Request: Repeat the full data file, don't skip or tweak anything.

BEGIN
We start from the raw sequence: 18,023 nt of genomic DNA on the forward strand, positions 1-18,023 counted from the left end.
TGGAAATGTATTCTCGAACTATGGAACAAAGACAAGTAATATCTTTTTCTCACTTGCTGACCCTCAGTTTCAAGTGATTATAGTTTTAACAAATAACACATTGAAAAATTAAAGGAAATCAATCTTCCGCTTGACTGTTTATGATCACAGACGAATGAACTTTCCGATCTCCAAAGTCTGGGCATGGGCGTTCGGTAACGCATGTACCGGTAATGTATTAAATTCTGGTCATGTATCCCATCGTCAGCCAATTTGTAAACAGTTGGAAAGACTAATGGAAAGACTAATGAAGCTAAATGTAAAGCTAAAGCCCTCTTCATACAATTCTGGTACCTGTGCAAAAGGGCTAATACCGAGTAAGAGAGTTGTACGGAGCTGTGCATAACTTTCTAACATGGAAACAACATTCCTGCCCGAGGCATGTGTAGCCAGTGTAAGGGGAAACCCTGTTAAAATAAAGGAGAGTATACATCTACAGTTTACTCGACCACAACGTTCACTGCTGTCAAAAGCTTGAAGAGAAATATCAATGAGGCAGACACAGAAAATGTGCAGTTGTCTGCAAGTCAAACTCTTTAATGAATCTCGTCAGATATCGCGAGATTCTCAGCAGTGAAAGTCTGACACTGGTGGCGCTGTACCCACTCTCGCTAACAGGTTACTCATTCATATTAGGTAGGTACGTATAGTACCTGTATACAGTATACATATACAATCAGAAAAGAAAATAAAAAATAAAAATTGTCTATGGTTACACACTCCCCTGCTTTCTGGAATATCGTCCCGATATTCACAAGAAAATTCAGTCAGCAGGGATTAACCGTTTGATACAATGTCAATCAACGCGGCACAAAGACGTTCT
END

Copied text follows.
We start from the raw sequence: 18,023 nt of genomic DNA on the forward strand, positions 1-18,023 counted from the left end.
TGGAAATGTATTCTCGAACTATGGAACAAAGACAAGTAATATCTTTTTCTCACTTGCTGACCCTCAGTTTCAAGTGATTATAGTTTTAACAAATAACACATTGAAAAATTAAAGGAAATCAATCTTCCGCTTGACTGTTTATGATCACAGACGAATGAACTTTCCGATCTCCAAAGTCTGGGCATGGGCGTTCGGTAACGCATGTACCGGTAATGTATTAAATTCTGGTCATGTATCCCATCGTCAGCCAATTTGTAAACAGTTGGAAAGACTAATGGAAAGACTAATGAAGCTAAATGTAAAGCTAAAGCCCTCTTCATACAATTCTGGTACCTGTGCAAAAGGGCTAATACCGAGTAAGAGAGTTGTACGGAGCTGTGCATAACTTTCTAACATGGAAACAACATTCCTGCCCGAGGCATGTGTAGCCAGTGTAAGGGGAAACCCTGTTAAAATAAAGGAGAGTATACATCTACAGTTTACTCGACCACAACGTTCACTGCTGTCAAAAGCTTGAAGAGAAATATCAATGAGGCAGACACAGAAAATGTGCAGTTGTCTGCAAGTCAAACTCTTTAATGAATCTCGTCAGATATCGCGAGATTCTCAGCAGTGAAAGTCTGACACTGGTGGCGCTGTACCCACTCTCGCTAACAGGTTACTCATTCATATTAGGTAGGTACGTATAGTACCTGTATACAGTATACATATACAATCAGAAAAGAAAATAAAAAATAAAAATTGTCTATGGTTACACACTCCCCTGCTTTCTGGAATATCGTCCCGATATTCACAAGAAAATTCAGTCAGCAGGGATTAACCGTTTGATACAATGTCAATCAACGCGGCACAAAGACGTTCT